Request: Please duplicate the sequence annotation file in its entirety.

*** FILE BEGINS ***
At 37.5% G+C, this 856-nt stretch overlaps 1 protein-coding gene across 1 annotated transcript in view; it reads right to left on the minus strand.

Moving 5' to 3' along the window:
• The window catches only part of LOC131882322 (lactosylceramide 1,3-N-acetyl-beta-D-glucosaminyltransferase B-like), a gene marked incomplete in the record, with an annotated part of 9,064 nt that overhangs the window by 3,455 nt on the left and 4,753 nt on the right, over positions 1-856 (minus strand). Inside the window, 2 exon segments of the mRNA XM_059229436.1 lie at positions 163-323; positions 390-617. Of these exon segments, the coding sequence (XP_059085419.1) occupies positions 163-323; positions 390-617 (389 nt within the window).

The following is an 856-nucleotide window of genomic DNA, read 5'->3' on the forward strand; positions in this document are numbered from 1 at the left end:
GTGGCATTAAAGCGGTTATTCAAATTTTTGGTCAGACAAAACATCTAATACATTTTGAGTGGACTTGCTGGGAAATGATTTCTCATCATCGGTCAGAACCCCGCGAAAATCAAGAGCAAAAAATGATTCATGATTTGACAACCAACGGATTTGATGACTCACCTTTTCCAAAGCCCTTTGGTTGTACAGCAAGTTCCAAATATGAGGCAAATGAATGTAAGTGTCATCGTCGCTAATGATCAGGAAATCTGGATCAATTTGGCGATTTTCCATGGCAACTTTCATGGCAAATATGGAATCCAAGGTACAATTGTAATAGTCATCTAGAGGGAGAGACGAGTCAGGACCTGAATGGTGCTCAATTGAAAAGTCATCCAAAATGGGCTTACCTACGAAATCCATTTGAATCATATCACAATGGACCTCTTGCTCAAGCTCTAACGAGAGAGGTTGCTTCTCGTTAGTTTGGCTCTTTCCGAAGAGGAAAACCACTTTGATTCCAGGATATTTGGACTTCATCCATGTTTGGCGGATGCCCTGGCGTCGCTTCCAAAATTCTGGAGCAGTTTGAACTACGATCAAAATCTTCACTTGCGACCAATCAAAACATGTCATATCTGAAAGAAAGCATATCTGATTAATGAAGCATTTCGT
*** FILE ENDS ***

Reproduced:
At 37.5% G+C, this 856-nt stretch overlaps 1 protein-coding gene across 1 annotated transcript in view; it reads right to left on the minus strand.

Moving 5' to 3' along the window:
• The window catches only part of LOC131882322 (lactosylceramide 1,3-N-acetyl-beta-D-glucosaminyltransferase B-like), a gene marked incomplete in the record, with an annotated part of 9,064 nt that overhangs the window by 3,455 nt on the left and 4,753 nt on the right, over positions 1-856 (minus strand). Inside the window, 2 exon segments of the mRNA XM_059229436.1 lie at positions 163-323; positions 390-617. Of these exon segments, the coding sequence (XP_059085419.1) occupies positions 163-323; positions 390-617 (389 nt within the window).

The following is an 856-nucleotide window of genomic DNA, read 5'->3' on the forward strand; positions in this document are numbered from 1 at the left end:
GTGGCATTAAAGCGGTTATTCAAATTTTTGGTCAGACAAAACATCTAATACATTTTGAGTGGACTTGCTGGGAAATGATTTCTCATCATCGGTCAGAACCCCGCGAAAATCAAGAGCAAAAAATGATTCATGATTTGACAACCAACGGATTTGATGACTCACCTTTTCCAAAGCCCTTTGGTTGTACAGCAAGTTCCAAATATGAGGCAAATGAATGTAAGTGTCATCGTCGCTAATGATCAGGAAATCTGGATCAATTTGGCGATTTTCCATGGCAACTTTCATGGCAAATATGGAATCCAAGGTACAATTGTAATAGTCATCTAGAGGGAGAGACGAGTCAGGACCTGAATGGTGCTCAATTGAAAAGTCATCCAAAATGGGCTTACCTACGAAATCCATTTGAATCATATCACAATGGACCTCTTGCTCAAGCTCTAACGAGAGAGGTTGCTTCTCGTTAGTTTGGCTCTTTCCGAAGAGGAAAACCACTTTGATTCCAGGATATTTGGACTTCATCCATGTTTGGCGGATGCCCTGGCGTCGCTTCCAAAATTCTGGAGCAGTTTGAACTACGATCAAAATCTTCACTTGCGACCAATCAAAACATGTCATATCTGAAAGAAAGCATATCTGATTAATGAAGCATTTCGT